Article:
As for me, I’ll take raving fans
Several readers have asked me to elaborate on this statement from my March column (“Create Your Dream Customer”):
“Early on in practice, I did what others told me, followed past trends and let insurance plans dictate my choices. I reaped patients or customers who were not loyal, wanted only what their insurance covered and didn’t refer. Eventually, I realized I created the customer that was my worst nightmare.”
Let’s start at the beginning. With my new practice, I received much well-intended advice, such as: Take every insurance (or managed care) plan. Don’t fit too many contact lenses because, after all, they aren’t profitable, and patients won’t like them. Buy and fit the lowest-cost products to yield the largest profit margin. And my favorite: Don’t read your insurance contracts — they will only depress you. Instead, offer only what the insurance covers, and patients will be happy.
I followed some of this advice, and soon wondered why my patients and employees were not the “raving fans” author Ken Blanchard describes in his book, Raving Fans. I began my quest for raving fans (not merely satisfied patients), which taught me valuable lessons, for example:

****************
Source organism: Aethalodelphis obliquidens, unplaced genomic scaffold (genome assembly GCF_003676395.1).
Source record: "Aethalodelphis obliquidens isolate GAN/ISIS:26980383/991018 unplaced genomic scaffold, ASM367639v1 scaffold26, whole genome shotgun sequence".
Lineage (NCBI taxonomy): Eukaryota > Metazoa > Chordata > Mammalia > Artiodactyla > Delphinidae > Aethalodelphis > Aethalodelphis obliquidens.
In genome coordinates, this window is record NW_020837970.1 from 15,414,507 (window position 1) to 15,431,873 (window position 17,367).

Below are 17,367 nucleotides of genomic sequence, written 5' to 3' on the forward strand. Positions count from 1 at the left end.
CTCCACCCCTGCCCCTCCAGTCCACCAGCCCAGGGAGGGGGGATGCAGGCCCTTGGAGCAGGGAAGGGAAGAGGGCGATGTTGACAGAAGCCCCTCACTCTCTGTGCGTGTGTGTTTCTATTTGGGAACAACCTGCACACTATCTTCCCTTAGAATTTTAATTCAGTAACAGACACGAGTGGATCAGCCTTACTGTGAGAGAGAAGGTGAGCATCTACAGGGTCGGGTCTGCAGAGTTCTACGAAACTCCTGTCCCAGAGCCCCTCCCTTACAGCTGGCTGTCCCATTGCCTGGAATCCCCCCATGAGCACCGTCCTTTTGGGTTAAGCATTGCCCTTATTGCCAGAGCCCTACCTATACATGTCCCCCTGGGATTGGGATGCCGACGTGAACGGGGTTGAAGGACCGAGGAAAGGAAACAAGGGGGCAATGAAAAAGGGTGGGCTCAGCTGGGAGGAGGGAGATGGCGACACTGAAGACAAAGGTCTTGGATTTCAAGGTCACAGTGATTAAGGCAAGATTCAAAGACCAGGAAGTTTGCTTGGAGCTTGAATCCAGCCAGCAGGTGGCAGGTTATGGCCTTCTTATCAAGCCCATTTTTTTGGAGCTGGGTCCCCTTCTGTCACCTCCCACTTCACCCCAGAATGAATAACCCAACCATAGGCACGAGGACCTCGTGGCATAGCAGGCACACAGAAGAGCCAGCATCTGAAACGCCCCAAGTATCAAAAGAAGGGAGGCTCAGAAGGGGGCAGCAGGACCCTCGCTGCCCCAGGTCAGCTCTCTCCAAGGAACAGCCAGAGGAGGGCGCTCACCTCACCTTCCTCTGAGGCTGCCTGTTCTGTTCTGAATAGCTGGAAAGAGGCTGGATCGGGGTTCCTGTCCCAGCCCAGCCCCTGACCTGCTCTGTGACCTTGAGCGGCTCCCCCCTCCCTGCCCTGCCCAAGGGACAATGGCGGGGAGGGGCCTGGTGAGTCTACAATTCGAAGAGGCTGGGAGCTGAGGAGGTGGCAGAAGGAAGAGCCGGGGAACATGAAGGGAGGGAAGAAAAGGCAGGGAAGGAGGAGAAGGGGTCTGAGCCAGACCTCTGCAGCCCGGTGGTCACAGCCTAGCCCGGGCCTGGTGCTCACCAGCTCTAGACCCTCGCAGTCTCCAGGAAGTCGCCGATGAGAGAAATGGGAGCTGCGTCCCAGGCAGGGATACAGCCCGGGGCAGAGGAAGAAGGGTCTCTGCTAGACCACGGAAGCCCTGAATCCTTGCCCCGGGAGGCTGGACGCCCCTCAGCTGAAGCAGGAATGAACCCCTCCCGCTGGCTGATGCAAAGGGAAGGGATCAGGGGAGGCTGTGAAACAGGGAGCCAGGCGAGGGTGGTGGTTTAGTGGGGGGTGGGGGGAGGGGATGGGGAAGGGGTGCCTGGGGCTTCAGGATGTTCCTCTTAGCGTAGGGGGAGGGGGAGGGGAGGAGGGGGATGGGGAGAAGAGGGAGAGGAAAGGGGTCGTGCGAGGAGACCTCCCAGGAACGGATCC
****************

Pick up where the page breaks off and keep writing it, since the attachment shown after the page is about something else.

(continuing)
READ EVERY CONTRACT
I began to read every contract. If I didn’t like the terms, and negotiating changes was not an option, I would make the decision that was right — that is, terms that were good for both my patients and my business. If I accepted the terms, I then read the manual to learn how to provide the best materials and care within the plan’s guidelines. In many cases, the insurance was not the problem. Rather, the issue was my lack of understanding of the contract and manual.
UNDERSTAND THE VALUE OF CLs
Contact lenses are actually of great value to my patients. Those who wear the modality I most recommend are compliant, have few contact lens-related complications, return to the office regularly, exhibit consistently good vision, and (they report) a high quality of life. These patients often purchase an annual supply, as well as glasses. They provide word-of-mouth referrals. They understand the value of proper eye care and eyewear because they have experienced it.
To respect patient’s time and maximize the value of each visit, we schedule to stay on time. We buy technology for the value it brings to patients and our practice, not for the reimbursement.
In my practice, we decided long ago that creating raving fans would be our goal. It has taken us time to learn the best ways to create them, and we understand and love that the learning will never be over.
Is the journey worth the effort? To quote from Good to Great, by Jim Collins “ . . . those who strive to turn good into great find the process no more painful or exhausting than those who settle for just letting things wallow along in mind-numbing mediocrity. . . Conversely, perpetuating mediocrity is an inherently depressing process and drains much more energy out of the pool than it puts back in.” OM